This is a speech from a local peace rally on Sunday
local peace rally on Sunday.
Today I’ll be speaking about causes of war—specifically, about oil and natural gas interests in and around the so-called war on ‘terror.’
It’s clear that efforts to gain further control over fossil fuel reserves in—and also near— the Middle East are one of the important factors at the root of this war. The main targets of this war on ‘terror’ are in the Persian Gulf, where about two-thirds of the world’s oil and natural gas reserves are located—in Iraq, in Iran, and in surrounding nations.
But before I say more about all of this, I’m going to stress that this U.S.-led war definitely is not just a matter of “blood for oil” & gas:
- In and around this war there has also been a wave of neoliberalism—in efforts to smooth the flow of trade across borders, while attacking state programs and services (including state control of incredibly valuable oil & gas in Iraq, and in other nations in the area).
- Arms industry interests also have pressed the U.S. state toward ongoing war so governments will continue to buy missiles, helicopters, and other combat technologies. And military elites seek this equipment, as well as more and more funding.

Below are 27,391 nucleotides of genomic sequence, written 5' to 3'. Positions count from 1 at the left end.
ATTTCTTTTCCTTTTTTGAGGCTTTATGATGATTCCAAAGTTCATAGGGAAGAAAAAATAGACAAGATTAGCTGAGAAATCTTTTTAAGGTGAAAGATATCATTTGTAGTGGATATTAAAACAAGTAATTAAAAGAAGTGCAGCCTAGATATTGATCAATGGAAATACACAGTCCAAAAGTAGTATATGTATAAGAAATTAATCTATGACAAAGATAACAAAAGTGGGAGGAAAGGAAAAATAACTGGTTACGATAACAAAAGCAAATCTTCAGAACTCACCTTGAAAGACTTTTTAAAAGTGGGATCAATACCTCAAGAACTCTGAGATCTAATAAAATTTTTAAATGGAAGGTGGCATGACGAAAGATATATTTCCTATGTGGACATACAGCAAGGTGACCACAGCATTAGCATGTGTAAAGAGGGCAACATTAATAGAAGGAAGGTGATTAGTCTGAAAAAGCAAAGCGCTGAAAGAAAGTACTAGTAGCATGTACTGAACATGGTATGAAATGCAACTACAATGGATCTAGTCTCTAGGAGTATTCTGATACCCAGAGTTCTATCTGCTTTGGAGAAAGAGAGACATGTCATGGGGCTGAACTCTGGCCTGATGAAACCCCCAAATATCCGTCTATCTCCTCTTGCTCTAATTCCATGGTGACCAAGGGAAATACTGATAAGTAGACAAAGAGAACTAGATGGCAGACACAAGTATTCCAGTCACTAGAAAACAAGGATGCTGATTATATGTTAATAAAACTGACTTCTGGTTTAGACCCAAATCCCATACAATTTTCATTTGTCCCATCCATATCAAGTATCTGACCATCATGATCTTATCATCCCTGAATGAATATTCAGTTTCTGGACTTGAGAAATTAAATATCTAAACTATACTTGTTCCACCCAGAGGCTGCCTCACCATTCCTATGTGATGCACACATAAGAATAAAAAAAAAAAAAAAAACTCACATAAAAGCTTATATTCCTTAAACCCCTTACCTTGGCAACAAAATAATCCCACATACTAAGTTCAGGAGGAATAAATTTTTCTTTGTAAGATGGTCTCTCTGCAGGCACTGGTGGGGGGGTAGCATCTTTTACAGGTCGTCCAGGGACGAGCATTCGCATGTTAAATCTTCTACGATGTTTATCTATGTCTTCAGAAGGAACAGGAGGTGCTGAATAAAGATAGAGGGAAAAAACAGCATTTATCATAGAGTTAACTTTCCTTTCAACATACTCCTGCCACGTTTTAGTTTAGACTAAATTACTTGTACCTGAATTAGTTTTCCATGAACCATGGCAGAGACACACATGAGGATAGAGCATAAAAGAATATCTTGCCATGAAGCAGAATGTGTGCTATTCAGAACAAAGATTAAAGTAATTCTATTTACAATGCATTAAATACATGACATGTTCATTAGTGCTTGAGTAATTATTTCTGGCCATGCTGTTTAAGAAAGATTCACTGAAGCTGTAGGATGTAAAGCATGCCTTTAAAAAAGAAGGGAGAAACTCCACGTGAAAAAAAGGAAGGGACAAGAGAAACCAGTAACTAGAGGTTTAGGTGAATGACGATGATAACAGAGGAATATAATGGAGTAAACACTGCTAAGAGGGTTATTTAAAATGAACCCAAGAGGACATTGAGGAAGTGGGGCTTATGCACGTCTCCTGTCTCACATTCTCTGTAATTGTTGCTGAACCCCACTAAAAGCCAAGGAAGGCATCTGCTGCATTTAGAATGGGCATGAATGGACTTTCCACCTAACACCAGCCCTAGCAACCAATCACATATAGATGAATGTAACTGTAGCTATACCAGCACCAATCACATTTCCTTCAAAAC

- In addition, there has been an upsurge of racist hatred toward so-called ‘Arabs’—toward various ethnicities and nationalities who have been lumped together in that category and then dehumanized and demonized.
- Likewise, our Muslim sisters and our Muslim brothers have been targeted—with a crusade mentality—from an influential segment of Christians who think or, at least claim, that they are combating evil by attacking Muslims.
- And American allies have been pulled into this conflict by Zionists seeking further U.S.(-led) intervention in the Middle East to support Israeli state efforts to oppress and assault Palestinians—in the face of opposition from other nations in the area.
- And as with other warfare, there also has been macho-masculine militarism in and around the so-called war on ‘terror.’
- Mainstream media also have, in so many ways, supported and promoted war—in general. Conflict is presented as entertainment—whether it’s in Hollywood action movies or in the so-called ‘news’—so war is made to seem attractive. In these respects, and in many other ways, mainstream media are bound up with the status quo—including the imperialism that I’ve started to describe here.
And then there are the oil and natural gas interests -